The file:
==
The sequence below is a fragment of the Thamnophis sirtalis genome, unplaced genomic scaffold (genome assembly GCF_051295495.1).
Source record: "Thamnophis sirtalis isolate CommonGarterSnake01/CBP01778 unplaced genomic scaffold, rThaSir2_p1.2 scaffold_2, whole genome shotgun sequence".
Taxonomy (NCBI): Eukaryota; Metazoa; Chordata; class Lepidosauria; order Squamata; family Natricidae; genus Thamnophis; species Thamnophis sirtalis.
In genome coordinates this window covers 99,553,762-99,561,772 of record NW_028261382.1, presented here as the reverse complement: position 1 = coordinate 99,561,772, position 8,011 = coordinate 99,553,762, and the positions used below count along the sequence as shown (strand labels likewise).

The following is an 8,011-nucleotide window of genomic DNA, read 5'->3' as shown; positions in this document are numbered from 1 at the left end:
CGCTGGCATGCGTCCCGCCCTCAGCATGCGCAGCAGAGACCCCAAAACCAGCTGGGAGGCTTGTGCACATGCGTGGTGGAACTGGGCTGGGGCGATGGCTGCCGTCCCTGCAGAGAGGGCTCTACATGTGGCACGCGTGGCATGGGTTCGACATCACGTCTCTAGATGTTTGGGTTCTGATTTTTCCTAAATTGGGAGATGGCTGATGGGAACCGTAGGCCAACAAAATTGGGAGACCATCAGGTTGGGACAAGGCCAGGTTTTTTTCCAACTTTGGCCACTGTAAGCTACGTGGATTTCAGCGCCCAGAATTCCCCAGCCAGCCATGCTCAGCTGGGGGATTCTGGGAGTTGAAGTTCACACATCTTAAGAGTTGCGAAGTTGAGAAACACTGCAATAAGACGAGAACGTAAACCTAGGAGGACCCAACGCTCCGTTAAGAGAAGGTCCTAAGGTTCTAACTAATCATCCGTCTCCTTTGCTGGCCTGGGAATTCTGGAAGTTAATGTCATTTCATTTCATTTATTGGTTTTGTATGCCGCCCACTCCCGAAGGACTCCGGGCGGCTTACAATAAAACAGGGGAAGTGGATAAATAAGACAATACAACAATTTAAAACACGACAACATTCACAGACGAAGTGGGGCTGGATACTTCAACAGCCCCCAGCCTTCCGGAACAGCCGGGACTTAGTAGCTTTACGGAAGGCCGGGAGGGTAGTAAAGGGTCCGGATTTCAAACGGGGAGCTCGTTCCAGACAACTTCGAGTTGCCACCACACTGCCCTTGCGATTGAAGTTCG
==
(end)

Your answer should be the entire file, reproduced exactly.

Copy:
The sequence below is a fragment of the Thamnophis sirtalis genome, unplaced genomic scaffold (genome assembly GCF_051295495.1).
Source record: "Thamnophis sirtalis isolate CommonGarterSnake01/CBP01778 unplaced genomic scaffold, rThaSir2_p1.2 scaffold_2, whole genome shotgun sequence".
Taxonomy (NCBI): Eukaryota; Metazoa; Chordata; class Lepidosauria; order Squamata; family Natricidae; genus Thamnophis; species Thamnophis sirtalis.
In genome coordinates this window covers 99,553,762-99,561,772 of record NW_028261382.1, presented here as the reverse complement: position 1 = coordinate 99,561,772, position 8,011 = coordinate 99,553,762, and the positions used below count along the sequence as shown (strand labels likewise).

The following is an 8,011-nucleotide window of genomic DNA, read 5'->3' as shown; positions in this document are numbered from 1 at the left end:
CGCTGGCATGCGTCCCGCCCTCAGCATGCGCAGCAGAGACCCCAAAACCAGCTGGGAGGCTTGTGCACATGCGTGGTGGAACTGGGCTGGGGCGATGGCTGCCGTCCCTGCAGAGAGGGCTCTACATGTGGCACGCGTGGCATGGGTTCGACATCACGTCTCTAGATGTTTGGGTTCTGATTTTTCCTAAATTGGGAGATGGCTGATGGGAACCGTAGGCCAACAAAATTGGGAGACCATCAGGTTGGGACAAGGCCAGGTTTTTTTCCAACTTTGGCCACTGTAAGCTACGTGGATTTCAGCGCCCAGAATTCCCCAGCCAGCCATGCTCAGCTGGGGGATTCTGGGAGTTGAAGTTCACACATCTTAAGAGTTGCGAAGTTGAGAAACACTGCAATAAGACGAGAACGTAAACCTAGGAGGACCCAACGCTCCGTTAAGAGAAGGTCCTAAGGTTCTAACTAATCATCCGTCTCCTTTGCTGGCCTGGGAATTCTGGAAGTTAATGTCATTTCATTTCATTTATTGGTTTTGTATGCCGCCCACTCCCGAAGGACTCCGGGCGGCTTACAATAAAACAGGGGAAGTGGATAAATAAGACAATACAACAATTTAAAACACGACAACATTCACAGACGAAGTGGGGCTGGATACTTCAACAGCCCCCAGCCTTCCGGAACAGCCGGGACTTAGTAGCTTTACGGAAGGCCGGGAGGGTAGTAAAGGGTCCGGATTTCAAACGGGGAGCTCGTTCCAGACAACTTCGAGTTGCCACCACACTGCCCTTGCGATTGAAGTTCG